So your marketing funnel is everything you do to attract customers. It includes every bit of advertising, every touch point, your livery, signage etc. Ideally, you want to plan your funnel, put some structure in to it and also be able to measure results. You can read a lot more about marketing funnels and sales funnels from people like Neil Patel or Mike Killen , where you can learn to create your own bespoke funnels. Mikes big article on the topic is here and well worth a read.
As you think of your audience and your business goals, you need to make sure what you’re delivering is in step with your brand, putting thought and intention behind your actions. It’s wonderful when Ben & Jerry’s has free cone day every year where they hand out free ice cream cones, but it would make no business sense for them to give $100 to each person who comes in to help pay off car loans.
This is stage with the most potential to grow your marketing funnel, and ironically, it’s the one you have to work the least in. The “advocacy” stage is your reward for all the work you put into the stage before. When you keep your customers happy, they’ll not only remain loyal to your business, but they’ll recommend you to friends and industry contacts facing a similar problem to the one you solved. They’ll brag about how easy life is with your product or service and how hard you work to keep them happy. The result is not only a bigger marketing funnel, but the chance to get a head-start on your competitors.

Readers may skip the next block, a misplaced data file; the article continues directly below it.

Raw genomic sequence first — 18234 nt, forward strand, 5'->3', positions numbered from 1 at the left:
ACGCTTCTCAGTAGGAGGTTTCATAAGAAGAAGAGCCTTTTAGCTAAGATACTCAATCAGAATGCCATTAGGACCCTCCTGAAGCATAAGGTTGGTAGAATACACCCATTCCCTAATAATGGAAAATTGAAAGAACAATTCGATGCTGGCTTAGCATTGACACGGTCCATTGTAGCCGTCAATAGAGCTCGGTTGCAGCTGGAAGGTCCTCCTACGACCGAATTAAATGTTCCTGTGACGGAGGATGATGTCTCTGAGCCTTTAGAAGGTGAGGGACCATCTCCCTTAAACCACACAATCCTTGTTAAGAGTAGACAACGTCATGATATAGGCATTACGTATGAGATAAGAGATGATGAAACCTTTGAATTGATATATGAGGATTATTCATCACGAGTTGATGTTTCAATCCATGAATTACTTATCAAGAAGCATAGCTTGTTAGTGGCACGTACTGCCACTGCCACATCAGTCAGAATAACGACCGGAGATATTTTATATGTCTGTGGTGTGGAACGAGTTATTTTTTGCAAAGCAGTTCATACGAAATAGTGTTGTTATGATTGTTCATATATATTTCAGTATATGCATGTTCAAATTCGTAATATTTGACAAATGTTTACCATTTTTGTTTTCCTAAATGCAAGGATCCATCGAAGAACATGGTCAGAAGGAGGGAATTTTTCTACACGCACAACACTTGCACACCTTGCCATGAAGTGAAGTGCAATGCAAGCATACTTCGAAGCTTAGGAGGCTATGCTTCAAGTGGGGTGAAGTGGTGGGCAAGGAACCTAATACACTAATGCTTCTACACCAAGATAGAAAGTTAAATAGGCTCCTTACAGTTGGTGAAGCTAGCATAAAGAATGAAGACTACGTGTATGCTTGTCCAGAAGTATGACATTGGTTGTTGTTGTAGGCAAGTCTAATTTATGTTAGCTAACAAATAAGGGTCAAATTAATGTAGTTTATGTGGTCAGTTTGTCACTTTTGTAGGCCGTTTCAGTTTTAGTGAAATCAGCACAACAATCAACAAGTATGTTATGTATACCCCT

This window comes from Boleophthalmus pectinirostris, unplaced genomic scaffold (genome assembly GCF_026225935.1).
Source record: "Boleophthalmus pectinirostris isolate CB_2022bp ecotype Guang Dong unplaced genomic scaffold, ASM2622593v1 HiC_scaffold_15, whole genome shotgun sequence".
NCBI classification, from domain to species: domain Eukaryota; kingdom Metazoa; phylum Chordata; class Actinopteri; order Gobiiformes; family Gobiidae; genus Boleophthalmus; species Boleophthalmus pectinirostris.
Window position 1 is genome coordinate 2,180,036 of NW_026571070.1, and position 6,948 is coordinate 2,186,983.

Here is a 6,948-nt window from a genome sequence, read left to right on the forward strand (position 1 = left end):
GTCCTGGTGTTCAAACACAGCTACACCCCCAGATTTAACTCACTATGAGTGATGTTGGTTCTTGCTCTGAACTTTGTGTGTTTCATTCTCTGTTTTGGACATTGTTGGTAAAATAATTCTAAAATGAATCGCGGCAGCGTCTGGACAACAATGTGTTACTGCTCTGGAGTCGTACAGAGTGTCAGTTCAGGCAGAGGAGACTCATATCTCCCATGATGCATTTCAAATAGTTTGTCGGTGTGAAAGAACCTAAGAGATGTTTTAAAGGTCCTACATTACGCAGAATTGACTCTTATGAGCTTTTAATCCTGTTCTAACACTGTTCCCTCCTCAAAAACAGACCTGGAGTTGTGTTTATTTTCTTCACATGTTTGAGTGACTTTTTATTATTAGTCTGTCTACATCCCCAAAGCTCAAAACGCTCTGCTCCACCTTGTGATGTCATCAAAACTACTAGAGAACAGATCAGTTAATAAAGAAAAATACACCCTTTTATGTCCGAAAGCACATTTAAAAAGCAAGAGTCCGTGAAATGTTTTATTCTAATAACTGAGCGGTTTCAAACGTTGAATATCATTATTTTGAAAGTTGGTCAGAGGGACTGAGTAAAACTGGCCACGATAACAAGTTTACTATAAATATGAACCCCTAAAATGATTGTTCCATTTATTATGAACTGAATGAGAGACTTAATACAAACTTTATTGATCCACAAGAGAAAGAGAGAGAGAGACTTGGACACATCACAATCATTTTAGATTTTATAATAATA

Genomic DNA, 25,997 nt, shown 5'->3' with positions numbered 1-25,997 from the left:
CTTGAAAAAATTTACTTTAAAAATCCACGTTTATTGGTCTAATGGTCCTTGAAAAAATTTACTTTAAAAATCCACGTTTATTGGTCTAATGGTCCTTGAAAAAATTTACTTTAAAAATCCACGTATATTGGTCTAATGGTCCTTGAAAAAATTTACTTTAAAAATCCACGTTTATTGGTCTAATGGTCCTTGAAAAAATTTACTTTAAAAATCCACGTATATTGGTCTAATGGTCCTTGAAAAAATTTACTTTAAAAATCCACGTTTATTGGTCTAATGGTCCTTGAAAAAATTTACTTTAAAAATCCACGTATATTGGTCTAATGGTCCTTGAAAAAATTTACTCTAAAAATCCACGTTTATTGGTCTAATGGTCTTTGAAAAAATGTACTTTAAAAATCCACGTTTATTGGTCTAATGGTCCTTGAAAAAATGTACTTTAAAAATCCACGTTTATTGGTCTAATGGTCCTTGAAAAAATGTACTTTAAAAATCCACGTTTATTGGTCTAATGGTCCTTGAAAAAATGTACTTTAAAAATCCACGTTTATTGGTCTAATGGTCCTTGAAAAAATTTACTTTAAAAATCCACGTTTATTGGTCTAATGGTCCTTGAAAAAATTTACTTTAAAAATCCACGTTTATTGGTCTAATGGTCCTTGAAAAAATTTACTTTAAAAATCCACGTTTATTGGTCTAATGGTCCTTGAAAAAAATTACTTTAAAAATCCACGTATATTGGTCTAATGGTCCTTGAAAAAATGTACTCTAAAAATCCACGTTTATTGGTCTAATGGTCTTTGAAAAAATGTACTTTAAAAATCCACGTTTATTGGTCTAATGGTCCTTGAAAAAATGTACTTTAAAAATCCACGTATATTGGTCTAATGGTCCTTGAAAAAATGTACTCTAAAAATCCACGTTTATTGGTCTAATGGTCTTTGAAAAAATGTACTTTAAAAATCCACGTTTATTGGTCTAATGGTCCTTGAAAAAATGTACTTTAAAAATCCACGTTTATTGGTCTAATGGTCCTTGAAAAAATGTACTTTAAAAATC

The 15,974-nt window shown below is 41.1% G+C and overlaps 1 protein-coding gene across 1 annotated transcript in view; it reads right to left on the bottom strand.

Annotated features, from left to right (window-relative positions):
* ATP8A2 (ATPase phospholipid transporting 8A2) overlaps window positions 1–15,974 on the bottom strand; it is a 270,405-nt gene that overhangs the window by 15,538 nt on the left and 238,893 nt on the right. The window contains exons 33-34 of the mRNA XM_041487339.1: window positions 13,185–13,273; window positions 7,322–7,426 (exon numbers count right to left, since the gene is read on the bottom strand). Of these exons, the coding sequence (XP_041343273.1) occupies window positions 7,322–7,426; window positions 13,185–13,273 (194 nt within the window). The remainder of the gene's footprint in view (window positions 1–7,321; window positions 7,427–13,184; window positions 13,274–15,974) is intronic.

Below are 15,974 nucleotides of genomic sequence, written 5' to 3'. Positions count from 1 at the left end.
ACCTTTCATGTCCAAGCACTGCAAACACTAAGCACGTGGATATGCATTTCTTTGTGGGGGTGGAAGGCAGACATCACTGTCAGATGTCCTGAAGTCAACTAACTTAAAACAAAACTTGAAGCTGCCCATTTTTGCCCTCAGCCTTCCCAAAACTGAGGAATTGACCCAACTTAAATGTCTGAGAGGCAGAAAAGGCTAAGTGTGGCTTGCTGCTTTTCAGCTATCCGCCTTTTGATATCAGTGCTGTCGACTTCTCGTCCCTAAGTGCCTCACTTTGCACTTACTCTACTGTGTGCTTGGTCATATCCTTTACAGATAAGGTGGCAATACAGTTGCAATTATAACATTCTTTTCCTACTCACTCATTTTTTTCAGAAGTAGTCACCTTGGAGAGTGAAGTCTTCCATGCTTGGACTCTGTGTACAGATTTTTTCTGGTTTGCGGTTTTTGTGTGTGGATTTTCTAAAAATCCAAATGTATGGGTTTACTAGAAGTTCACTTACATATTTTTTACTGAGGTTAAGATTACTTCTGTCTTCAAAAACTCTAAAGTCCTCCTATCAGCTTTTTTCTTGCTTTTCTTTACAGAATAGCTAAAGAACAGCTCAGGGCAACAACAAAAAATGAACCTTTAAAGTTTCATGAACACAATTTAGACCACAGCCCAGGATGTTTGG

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If you’re searching for further clarification on it, you’re not alone. In theory, the marketing funnel is straightforward: It’s the representation of your buyers’ journey from prospect to customer, combined with the tools and processes you use to gracefully guide them through. But in practice, constructing a marketing funnel is far more confusing. What do the building blocks of a successful one look like? What processes ensure the maximum number of leads become customers that stay loyal to your brand?
It’s important to note that there is not a single agreed upon version of the funnel; some have many “stages” while others have few, with different names and actions taken by the business and consumer for each. In the diagram below, we’ve done our best to pull out the most common and relevant funnel stages, terms, and actions so this information is useful to as many marketers as possible.